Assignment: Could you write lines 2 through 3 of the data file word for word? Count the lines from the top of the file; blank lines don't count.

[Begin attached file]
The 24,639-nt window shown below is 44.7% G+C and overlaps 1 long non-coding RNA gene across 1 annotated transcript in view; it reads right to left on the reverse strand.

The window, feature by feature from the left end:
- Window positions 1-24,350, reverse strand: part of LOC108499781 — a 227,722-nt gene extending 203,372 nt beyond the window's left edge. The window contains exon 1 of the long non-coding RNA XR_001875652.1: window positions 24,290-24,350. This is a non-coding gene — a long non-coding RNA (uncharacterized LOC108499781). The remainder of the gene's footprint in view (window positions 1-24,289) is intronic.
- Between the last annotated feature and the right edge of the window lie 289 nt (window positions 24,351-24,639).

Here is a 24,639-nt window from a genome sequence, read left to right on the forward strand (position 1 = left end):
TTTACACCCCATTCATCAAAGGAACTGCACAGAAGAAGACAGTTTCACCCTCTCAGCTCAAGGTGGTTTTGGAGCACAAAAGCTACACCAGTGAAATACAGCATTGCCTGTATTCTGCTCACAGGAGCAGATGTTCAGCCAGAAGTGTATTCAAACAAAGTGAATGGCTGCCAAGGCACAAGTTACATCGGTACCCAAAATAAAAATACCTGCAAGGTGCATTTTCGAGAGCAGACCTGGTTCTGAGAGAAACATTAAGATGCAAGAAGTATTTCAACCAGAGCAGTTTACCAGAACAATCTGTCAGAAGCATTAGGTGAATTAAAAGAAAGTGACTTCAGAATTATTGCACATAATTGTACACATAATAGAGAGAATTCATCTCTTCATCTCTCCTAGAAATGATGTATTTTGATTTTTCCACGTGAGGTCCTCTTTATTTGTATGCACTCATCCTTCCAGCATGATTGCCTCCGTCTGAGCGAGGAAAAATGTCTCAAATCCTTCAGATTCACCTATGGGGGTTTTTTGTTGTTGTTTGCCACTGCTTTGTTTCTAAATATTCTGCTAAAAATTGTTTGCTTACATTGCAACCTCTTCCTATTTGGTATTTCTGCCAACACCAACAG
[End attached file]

The window, feature by feature from the left end:
- Window positions 1-24,350, reverse strand: part of LOC108499781 — a 227,722-nt gene extending 203,372 nt beyond the window's left edge. The window contains exon 1 of the long non-coding RNA XR_001875652.1: window positions 24,290-24,350. This is a non-coding gene — a long non-coding RNA (uncharacterized LOC108499781). The remainder of the gene's footprint in view (window positions 1-24,289) is intronic.